SIddhartha Gautama, now known to his followers as the Buddha, live in North East India and from an early age was intrigued by the suffering of the world. He grew up in a Hindu household, Legend would have it that he was the son of a king and his father was determined that he should never see suffering and so was locked up inside the palace. However inevitably Siddhartha did see suffering: His mother died when he was young, and he was not satisfied remaining within the palace and wish to see outside of the walls. So he instructed his chariot driver Chana to take him outside and show him the world. Here he saw for sights that changed his philosophical outlook forever.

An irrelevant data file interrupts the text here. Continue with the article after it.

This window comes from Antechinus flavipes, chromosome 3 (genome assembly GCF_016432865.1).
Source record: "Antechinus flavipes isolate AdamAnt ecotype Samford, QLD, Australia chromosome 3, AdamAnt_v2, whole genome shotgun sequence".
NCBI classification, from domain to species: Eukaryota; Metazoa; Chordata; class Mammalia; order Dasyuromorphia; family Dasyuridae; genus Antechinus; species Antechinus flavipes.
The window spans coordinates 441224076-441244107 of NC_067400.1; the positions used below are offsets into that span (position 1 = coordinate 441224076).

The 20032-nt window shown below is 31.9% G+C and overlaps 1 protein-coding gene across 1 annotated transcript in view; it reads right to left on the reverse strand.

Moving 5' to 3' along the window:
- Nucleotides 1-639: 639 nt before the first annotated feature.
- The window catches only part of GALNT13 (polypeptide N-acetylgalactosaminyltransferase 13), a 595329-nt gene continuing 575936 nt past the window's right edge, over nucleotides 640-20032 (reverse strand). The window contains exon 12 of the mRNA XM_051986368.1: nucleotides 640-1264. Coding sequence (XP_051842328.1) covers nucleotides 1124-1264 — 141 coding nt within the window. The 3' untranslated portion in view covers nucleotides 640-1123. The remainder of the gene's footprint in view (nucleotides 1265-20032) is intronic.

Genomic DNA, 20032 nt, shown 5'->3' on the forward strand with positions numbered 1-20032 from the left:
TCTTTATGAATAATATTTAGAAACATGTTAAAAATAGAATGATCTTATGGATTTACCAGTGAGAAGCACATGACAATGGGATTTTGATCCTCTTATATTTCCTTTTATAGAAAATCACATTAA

- He saw an old man.
- He saw a sick man.
- He saw a dead man.
- And he saw a holy man.
Buddhism is the teaching of those truths - what is known to Buddhist as the Dharma. Buddhism is not in fact all that relaxed and liberal, as some people might have you believe. Rather, it is full of lists and traditions that the Buddha passed onto his followers and they try to remember and practice today. These include the learning of the four Noble Truths, the five moral precepts and the eightfold path. The aim of all these practices is detach oneself from the material things of this life, whilst not depriving oneself fully, to reach a state where at death one will pass into Nirvana.
The Buddha realised that suffering cannot be avoided completely but one can take steps to limit its influence upon oneself and so reach the ultimate goal.